By Galina Vitkova
Computer science or computing science (sometimes abbreviated CS) is the study of the theoretical foundations of information and computation and of practical techniques for their implementation and application in computer systems. It concerns the systematic study of algorithmic processes that describe and transform information. Computer science has many subfields. For example, computer graphics, computational complexity theory (studies the properties of computational problems), programming language theory (studies approaches to describing computations), computer programming (applies specific programming languages to solve specific problems), and humancomputer interaction (focuses on making computers universally accessible to people) belong to such very important subfields of computer science.
Game theory has come to play an increasingly important role in computer science. Computer scientists have used games to model interactive computations and for developing communication skills. Moreover, they apply game theory as a theoretical basis to the field of multiagent systems (MAS), which are systems composed of multiple interacting intelligent agents (or players). Separately, game theory has played a role in online algorithms, particularly in the kserver problem.
Interactive computation is a kind of computation that involves communication with the external world during the computation. This is in contrast to the traditional understanding of computation which assumes a simple interface between a computing agent and its environment. Unfortunately, a definition of adequate mathematical models of interactive computation remains a challenge for computer scientists.
(For example, selection sort requires that the entire list be given before it can sort it, while insertion sort doesn’t.) As the whole input is not known, an online algorithm is forced to make decisions that may later turn out not to be optimal. Thus the study of online algorithms has focused on the quality of decisionmaking that is possible in this setting.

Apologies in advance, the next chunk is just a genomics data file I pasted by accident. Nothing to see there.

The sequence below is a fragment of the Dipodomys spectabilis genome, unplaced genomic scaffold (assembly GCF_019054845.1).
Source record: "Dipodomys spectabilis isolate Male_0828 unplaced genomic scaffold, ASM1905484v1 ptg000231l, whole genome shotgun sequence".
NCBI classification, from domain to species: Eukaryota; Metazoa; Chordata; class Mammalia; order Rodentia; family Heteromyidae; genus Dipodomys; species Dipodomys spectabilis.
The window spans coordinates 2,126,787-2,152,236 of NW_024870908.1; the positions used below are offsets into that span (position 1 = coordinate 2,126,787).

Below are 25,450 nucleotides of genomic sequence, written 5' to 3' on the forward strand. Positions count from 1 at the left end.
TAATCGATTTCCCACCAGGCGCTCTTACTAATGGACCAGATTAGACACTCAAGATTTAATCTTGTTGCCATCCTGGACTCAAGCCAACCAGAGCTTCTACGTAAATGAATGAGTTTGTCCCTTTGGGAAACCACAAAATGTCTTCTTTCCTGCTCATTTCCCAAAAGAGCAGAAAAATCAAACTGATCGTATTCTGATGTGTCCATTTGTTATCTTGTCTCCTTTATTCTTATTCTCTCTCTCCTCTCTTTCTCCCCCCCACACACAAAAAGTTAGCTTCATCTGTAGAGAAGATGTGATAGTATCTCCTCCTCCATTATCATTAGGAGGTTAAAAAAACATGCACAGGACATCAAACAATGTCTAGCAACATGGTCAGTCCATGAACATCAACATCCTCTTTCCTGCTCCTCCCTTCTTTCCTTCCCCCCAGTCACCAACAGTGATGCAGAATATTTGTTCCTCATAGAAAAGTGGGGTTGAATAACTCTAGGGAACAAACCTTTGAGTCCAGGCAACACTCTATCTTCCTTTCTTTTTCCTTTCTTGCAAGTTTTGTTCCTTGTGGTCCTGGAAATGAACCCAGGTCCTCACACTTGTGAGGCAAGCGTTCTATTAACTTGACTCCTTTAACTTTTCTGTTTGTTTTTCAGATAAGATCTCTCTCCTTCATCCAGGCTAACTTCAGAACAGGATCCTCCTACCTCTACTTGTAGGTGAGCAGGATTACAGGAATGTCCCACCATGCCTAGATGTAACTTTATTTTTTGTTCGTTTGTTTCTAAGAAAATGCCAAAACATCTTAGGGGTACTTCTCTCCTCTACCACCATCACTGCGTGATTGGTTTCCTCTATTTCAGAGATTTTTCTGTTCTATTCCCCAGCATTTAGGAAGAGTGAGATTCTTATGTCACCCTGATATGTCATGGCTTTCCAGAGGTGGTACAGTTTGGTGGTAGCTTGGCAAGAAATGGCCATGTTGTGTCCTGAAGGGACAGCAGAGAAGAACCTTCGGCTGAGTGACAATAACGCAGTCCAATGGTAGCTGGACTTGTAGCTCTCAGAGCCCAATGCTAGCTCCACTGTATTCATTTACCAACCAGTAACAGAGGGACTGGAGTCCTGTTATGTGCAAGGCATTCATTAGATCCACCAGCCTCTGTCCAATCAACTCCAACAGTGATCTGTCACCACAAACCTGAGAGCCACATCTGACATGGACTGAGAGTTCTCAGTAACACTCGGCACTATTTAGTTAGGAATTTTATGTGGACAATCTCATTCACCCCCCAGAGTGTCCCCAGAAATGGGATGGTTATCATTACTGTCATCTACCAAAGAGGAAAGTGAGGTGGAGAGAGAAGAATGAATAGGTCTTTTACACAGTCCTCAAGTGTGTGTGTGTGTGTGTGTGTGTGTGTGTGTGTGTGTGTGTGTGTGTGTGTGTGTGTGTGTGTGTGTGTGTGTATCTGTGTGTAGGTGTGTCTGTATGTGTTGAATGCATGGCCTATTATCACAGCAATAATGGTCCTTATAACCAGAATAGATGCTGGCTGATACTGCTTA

The Canadian Traveller Problem exemplifies the concepts of online algorithms. The goal of this problem is to minimize the cost of reaching a target in a weighted graph where some of the edges are unreliable and may have been removed from the graph. However, the fact that an edge was removed (failed) is only revealed to the traveller when she/he reaches one of the edge’s endpoints. The worst case in study of this problem is simply a situation when all of the unreliable edges fail and the problem reduces to the usual Shortest Path Problem. This
problem concerns detecting a path between two vertices (or nodes) of the graph such that the sum of the weights of its edges is minimized. An example is finding the quickest way to get from one location to another on a road map. In this case, the nodes represent locations, the edges represent segments of road and are weighted by the time needed to travel that segment.
The kserver problem is a problem of theoretical computer science in the category of online algorithms. In this problem, an online algorithm must control the movement of a set of k servers, represented as points in a metric space, and handle requests that are also given in the form of points in the space. As soon as a request arrives, the algorithm must determine which server to be moved to the requested point. The goal of the algorithm is to keep the total distance all servers move small, relative to the total distance the servers could have moved by an optimal adversary who knows in advance the entire sequence of requests.
The problem was first posed in 1990. The most prominent open question concerning the kserver problem is the socalled kserver conjecture. This conjecture states that there is an algorithm for solving the kserver problem in an arbitrary metric space and for any number k of servers. The special case of metrics in which all distances are equal is called the paging problem because it models the problem of page replacement algorithms in memory caches. In a computer operating system that uses paging for virtual memory management, page replacement algorithms decide which memory pages to page out (swap out, write to disk) when a page of memory needs to be allocated. Paging happens when a page fault occurs and a free page cannot be used to satisfy the allocation, either because there are none, or because the number of free pages is lower than a set threshold.
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